What makes a good online pole dance class? This post was requested by a few of my followers, since lockdowns may be mostly over, but online pole classes are very much here to stay. The pandemic has massively changed the way we teach and learn, allowing everyone to take classes with their favourite polers. And with the world’s top pole dancers launching their own teaching platforms, selling tutorials or continuing to teach online workshops and classes, it’s difficult to even start choosing who to learn from! So hopefully this post can help you understand not only what makes a good online pole dance class, but what makes a good online pole class for you in particular.
My experience with online classes
While I may have taken a step back from teaching regularly, I have made my name as a pole instructor during the lockdowns, teaching live online pole classes, workshops and privates as well as selling tutorials and recordings via Buy Me A Coffee. I’m a certified pole tricks, heels and twerk instructors – certifications I gained online.
Online pole classes are also my preferred learning method: attending an online pole dance class – live or pre-recorded – saves me energy, time and money, avoiding long commutes, social interaction when I don’t feel like chatting and coming back home alone late at night.
So you can say I have experience with online classes both as a pole instructor and pole student, and with this post, I’m going to try and help you choose the best online pole dance class for you.
The structure of a good online pole dance class
The structure and general feel of a good online pole dance class aren’t too different from an offline pole class. As a rule of thumb, a good class will be structured as follows: a warm-up that is appropriate for the moves taught (e.g. heels classes often have a different warm-up from tricks classes), the main class program (e.g two to three pole combos or a choreography) and a cool-down.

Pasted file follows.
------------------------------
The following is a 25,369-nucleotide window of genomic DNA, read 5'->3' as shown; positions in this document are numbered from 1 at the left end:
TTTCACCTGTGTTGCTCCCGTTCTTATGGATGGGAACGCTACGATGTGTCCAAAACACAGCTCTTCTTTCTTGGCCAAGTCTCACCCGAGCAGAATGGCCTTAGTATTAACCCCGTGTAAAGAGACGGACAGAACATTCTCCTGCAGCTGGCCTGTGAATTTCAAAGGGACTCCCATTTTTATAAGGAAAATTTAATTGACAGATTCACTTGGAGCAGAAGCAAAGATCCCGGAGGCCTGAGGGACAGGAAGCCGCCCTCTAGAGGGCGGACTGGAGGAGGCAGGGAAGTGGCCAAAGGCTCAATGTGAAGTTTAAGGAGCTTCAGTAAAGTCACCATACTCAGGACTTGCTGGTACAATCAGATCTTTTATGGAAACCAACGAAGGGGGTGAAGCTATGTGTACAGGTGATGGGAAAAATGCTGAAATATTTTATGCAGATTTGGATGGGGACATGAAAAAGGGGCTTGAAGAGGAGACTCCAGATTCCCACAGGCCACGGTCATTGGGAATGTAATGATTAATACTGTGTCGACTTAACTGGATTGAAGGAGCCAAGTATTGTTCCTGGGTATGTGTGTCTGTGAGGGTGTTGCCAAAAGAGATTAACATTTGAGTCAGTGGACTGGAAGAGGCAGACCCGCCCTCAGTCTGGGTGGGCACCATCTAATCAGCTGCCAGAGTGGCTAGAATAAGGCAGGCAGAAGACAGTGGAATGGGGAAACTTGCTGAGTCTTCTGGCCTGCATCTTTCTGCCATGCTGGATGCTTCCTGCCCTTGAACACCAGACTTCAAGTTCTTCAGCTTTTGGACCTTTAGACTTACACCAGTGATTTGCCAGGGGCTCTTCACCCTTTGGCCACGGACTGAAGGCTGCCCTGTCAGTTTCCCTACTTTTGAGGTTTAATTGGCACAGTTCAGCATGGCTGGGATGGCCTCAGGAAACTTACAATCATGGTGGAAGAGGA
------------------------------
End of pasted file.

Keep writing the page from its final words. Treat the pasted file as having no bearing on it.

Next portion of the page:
Sometimes, classes run overtime and it’s not possible to fit in a cool-down, because either the instructors or the students have to run. But I prefer cooling my students down and when online pole dance instructors cool me down, because teaching cool-down moves makes students independent, giving them pointers or inspo when cooling down by themselves.
What changes, for me, in online pole classes is that instructors often tend to give more: being more upbeat and monitoring their laptop for feedback is a way of making up for the lack of a shared space, which often allows for more downtime. An effective online pole dance class should also feature moves and combo demos from different angles to make up for the lack of a 360 view, and often relies on lengthier spoken demos for the same reasons.
It’s even more important to ask students about their injuries in an online pole dance class, because the instructor can’t spot them and has to trust they’re not hurting themselves. So if you’re a student and you’re attending an online pole dance class, make sure you mention your injury for your own safety if the instructor forgets to ask (it can happen, there’s a lot going on!).
Finally, clarity is even more crucial in online classes. Class descriptions should provide clear level definitions, to allow students to see whether they are able to attend. Either way, the instructor should provide variations for different abilities.
Class formats and length
When we talk about online pole dance classes we often treat them as if they’re all the same, but in reality formats can vary greatly. It’s important to differentiate between them because a class’s format inevitably changes what you should expect from them. The most common types of online pole dance class offering I’ve seen are:
- A class: like a standard offline pole class, often lasting around an hour and happening more or less regularly (e.g. once a week by the same instructor or studio)
- A workshop or masterclass: more of a special occasion event, and less regular. It may cover special combos, a specific theme or a choreo, and it is often longer, going from 1.15 to 2 hours
- A tutorial: while classes and workshops are either live or recorded, a tutorial is a shorter, more specific and pre-recorded learning experience. Tutorials can address specific moves, a combo or a short choreo, flow, warm-up or stretch exercise